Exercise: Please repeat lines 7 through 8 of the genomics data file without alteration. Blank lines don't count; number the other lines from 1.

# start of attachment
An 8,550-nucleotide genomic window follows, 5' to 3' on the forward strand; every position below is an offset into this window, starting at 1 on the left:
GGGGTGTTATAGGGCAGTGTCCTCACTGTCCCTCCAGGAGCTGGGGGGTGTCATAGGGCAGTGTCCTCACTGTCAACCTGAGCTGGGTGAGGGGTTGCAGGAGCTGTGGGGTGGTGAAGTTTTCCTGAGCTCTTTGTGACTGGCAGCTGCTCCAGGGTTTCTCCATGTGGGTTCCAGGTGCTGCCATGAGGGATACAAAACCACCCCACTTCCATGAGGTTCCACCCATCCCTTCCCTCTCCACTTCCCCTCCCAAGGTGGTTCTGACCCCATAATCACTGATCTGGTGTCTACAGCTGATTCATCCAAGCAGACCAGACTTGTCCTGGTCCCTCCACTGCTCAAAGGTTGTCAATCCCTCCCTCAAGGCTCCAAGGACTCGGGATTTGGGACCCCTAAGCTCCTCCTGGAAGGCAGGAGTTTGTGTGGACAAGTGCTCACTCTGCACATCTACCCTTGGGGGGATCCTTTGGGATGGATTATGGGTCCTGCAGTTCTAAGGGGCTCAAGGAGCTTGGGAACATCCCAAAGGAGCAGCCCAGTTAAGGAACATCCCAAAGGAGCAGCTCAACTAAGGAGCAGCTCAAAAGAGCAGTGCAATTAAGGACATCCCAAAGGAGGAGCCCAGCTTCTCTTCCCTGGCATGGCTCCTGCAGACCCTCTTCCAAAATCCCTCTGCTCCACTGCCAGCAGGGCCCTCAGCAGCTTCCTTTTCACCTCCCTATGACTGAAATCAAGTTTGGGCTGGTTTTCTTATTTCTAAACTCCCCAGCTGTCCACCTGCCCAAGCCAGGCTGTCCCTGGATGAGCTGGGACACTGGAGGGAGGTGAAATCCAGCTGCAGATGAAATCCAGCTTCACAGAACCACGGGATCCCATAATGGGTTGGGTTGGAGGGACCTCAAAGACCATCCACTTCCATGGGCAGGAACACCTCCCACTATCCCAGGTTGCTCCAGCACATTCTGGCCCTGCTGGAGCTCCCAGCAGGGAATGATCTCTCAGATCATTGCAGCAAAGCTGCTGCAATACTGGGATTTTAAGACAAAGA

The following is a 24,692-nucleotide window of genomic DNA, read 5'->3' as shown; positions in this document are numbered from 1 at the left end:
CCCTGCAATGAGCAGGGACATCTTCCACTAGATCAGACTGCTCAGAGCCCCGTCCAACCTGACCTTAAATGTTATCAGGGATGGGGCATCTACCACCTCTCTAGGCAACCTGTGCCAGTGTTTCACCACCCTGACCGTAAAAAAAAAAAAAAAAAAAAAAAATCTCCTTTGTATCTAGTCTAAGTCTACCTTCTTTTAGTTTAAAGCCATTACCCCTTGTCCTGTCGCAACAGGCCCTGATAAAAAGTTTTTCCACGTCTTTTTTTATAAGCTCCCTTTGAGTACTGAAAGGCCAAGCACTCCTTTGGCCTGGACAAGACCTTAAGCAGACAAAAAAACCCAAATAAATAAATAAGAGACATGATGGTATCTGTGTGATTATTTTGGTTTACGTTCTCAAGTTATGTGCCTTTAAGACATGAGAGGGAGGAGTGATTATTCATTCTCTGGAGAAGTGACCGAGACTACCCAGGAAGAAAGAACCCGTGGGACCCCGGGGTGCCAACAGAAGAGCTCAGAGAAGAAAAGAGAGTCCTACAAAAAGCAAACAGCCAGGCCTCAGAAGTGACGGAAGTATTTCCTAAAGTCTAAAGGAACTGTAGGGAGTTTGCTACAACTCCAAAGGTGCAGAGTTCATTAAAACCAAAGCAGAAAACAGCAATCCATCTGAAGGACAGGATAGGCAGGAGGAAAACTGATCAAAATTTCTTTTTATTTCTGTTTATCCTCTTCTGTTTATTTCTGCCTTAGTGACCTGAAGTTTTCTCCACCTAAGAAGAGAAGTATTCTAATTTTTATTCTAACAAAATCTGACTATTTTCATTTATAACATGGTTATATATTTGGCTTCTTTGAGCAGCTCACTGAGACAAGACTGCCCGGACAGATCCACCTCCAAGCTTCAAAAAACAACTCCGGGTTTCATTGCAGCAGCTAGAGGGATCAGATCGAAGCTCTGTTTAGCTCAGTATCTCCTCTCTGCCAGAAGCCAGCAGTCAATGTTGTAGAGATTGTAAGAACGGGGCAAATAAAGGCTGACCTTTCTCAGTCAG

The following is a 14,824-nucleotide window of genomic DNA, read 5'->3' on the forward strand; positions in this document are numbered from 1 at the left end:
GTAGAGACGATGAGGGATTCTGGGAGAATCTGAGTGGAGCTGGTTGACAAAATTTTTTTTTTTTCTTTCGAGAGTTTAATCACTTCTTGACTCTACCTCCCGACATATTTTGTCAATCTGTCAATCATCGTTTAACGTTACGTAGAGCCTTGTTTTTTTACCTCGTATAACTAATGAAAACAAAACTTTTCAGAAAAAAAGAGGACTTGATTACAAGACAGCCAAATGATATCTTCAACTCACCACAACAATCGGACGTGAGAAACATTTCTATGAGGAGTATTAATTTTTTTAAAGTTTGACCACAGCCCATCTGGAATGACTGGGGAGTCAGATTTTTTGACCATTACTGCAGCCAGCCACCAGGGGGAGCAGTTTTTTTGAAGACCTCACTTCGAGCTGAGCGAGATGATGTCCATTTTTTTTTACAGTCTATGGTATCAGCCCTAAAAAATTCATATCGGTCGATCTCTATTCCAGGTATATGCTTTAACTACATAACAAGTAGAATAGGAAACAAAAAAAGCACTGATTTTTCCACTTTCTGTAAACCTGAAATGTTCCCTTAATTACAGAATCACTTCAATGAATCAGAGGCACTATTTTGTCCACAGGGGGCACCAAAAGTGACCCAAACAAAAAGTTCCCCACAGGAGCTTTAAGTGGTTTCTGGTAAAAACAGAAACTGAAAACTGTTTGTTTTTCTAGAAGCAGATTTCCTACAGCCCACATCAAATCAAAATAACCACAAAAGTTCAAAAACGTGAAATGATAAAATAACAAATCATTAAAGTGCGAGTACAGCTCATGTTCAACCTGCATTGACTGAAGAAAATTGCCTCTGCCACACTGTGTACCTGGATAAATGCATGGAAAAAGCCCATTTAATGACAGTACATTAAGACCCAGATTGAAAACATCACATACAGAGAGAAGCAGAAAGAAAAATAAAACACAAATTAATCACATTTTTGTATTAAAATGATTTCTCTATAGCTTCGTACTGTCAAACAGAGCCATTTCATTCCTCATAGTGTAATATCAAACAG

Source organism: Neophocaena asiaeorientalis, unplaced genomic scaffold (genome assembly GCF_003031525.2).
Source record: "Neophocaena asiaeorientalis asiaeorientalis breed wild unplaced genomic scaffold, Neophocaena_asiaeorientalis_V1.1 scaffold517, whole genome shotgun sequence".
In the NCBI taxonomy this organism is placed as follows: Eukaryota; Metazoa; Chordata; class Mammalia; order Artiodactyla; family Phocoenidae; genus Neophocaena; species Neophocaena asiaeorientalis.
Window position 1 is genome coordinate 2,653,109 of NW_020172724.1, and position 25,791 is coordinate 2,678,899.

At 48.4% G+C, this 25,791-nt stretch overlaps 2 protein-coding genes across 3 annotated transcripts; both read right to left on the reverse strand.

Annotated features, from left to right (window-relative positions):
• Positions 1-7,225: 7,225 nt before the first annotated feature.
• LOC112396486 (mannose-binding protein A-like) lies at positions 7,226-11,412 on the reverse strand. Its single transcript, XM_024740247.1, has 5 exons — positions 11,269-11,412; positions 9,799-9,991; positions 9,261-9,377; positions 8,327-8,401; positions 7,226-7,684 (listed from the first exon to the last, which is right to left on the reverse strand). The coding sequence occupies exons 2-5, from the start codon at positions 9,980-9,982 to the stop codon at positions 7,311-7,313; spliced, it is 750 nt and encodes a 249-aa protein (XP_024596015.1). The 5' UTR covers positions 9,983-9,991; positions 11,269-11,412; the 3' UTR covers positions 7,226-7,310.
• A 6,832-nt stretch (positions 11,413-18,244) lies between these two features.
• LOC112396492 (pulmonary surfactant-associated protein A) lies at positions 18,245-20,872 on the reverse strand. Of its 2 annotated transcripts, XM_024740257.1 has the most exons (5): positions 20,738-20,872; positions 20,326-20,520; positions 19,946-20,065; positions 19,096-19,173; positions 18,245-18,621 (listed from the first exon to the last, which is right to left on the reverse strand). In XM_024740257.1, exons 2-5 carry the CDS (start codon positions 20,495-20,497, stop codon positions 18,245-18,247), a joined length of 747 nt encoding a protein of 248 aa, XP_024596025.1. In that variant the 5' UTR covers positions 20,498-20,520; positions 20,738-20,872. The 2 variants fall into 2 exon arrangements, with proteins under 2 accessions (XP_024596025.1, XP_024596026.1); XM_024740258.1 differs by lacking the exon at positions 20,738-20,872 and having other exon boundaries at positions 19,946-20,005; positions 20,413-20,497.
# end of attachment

Source organism: Neophocaena asiaeorientalis, unplaced genomic scaffold (genome assembly GCF_003031525.2).
Source record: "Neophocaena asiaeorientalis asiaeorientalis breed wild unplaced genomic scaffold, Neophocaena_asiaeorientalis_V1.1 scaffold517, whole genome shotgun sequence".